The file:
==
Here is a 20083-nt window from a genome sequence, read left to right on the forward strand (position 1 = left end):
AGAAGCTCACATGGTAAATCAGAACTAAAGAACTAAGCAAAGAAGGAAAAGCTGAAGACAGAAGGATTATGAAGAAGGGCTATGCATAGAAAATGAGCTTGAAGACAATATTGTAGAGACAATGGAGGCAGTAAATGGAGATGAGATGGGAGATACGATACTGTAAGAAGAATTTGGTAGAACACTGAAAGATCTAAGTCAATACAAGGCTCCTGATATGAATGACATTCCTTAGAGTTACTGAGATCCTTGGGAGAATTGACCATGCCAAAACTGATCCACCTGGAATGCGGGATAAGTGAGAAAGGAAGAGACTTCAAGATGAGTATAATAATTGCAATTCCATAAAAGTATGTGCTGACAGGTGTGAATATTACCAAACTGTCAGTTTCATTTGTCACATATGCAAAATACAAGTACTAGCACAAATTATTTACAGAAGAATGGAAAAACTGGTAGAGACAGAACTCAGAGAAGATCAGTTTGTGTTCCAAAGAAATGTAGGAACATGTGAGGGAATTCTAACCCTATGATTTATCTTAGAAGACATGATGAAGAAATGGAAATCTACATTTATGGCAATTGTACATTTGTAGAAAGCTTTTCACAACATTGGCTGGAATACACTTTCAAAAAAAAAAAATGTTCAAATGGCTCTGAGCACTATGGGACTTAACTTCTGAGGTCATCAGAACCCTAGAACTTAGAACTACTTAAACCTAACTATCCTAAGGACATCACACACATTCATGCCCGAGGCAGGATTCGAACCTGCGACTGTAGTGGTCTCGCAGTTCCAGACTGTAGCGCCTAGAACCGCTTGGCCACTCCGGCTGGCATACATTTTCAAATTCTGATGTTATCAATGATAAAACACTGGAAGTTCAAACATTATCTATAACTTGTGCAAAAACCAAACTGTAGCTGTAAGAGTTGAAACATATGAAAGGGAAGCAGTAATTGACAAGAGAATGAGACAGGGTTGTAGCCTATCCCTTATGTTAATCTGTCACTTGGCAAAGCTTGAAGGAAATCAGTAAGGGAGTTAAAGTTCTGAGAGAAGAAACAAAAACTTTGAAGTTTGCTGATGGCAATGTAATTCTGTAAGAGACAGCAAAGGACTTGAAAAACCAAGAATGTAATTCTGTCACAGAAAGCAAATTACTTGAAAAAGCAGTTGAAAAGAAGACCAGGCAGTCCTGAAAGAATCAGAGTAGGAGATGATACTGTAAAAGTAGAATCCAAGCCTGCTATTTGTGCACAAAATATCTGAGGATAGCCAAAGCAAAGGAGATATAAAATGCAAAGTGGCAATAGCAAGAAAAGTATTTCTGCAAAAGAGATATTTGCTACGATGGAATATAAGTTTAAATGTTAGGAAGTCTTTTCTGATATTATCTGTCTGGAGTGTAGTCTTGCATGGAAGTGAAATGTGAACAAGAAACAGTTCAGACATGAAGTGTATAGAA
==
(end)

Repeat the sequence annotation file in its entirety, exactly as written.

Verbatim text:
Here is a 20083-nt window from a genome sequence, read left to right on the forward strand (position 1 = left end):
AGAAGCTCACATGGTAAATCAGAACTAAAGAACTAAGCAAAGAAGGAAAAGCTGAAGACAGAAGGATTATGAAGAAGGGCTATGCATAGAAAATGAGCTTGAAGACAATATTGTAGAGACAATGGAGGCAGTAAATGGAGATGAGATGGGAGATACGATACTGTAAGAAGAATTTGGTAGAACACTGAAAGATCTAAGTCAATACAAGGCTCCTGATATGAATGACATTCCTTAGAGTTACTGAGATCCTTGGGAGAATTGACCATGCCAAAACTGATCCACCTGGAATGCGGGATAAGTGAGAAAGGAAGAGACTTCAAGATGAGTATAATAATTGCAATTCCATAAAAGTATGTGCTGACAGGTGTGAATATTACCAAACTGTCAGTTTCATTTGTCACATATGCAAAATACAAGTACTAGCACAAATTATTTACAGAAGAATGGAAAAACTGGTAGAGACAGAACTCAGAGAAGATCAGTTTGTGTTCCAAAGAAATGTAGGAACATGTGAGGGAATTCTAACCCTATGATTTATCTTAGAAGACATGATGAAGAAATGGAAATCTACATTTATGGCAATTGTACATTTGTAGAAAGCTTTTCACAACATTGGCTGGAATACACTTTCAAAAAAAAAAAATGTTCAAATGGCTCTGAGCACTATGGGACTTAACTTCTGAGGTCATCAGAACCCTAGAACTTAGAACTACTTAAACCTAACTATCCTAAGGACATCACACACATTCATGCCCGAGGCAGGATTCGAACCTGCGACTGTAGTGGTCTCGCAGTTCCAGACTGTAGCGCCTAGAACCGCTTGGCCACTCCGGCTGGCATACATTTTCAAATTCTGATGTTATCAATGATAAAACACTGGAAGTTCAAACATTATCTATAACTTGTGCAAAAACCAAACTGTAGCTGTAAGAGTTGAAACATATGAAAGGGAAGCAGTAATTGACAAGAGAATGAGACAGGGTTGTAGCCTATCCCTTATGTTAATCTGTCACTTGGCAAAGCTTGAAGGAAATCAGTAAGGGAGTTAAAGTTCTGAGAGAAGAAACAAAAACTTTGAAGTTTGCTGATGGCAATGTAATTCTGTAAGAGACAGCAAAGGACTTGAAAAACCAAGAATGTAATTCTGTCACAGAAAGCAAATTACTTGAAAAAGCAGTTGAAAAGAAGACCAGGCAGTCCTGAAAGAATCAGAGTAGGAGATGATACTGTAAAAGTAGAATCCAAGCCTGCTATTTGTGCACAAAATATCTGAGGATAGCCAAAGCAAAGGAGATATAAAATGCAAAGTGGCAATAGCAAGAAAAGTATTTCTGCAAAAGAGATATTTGCTACGATGGAATATAAGTTTAAATGTTAGGAAGTCTTTTCTGATATTATCTGTCTGGAGTGTAGTCTTGCATGGAAGTGAAATGTGAACAAGAAACAGTTCAGACATGAAGTGTATAGAA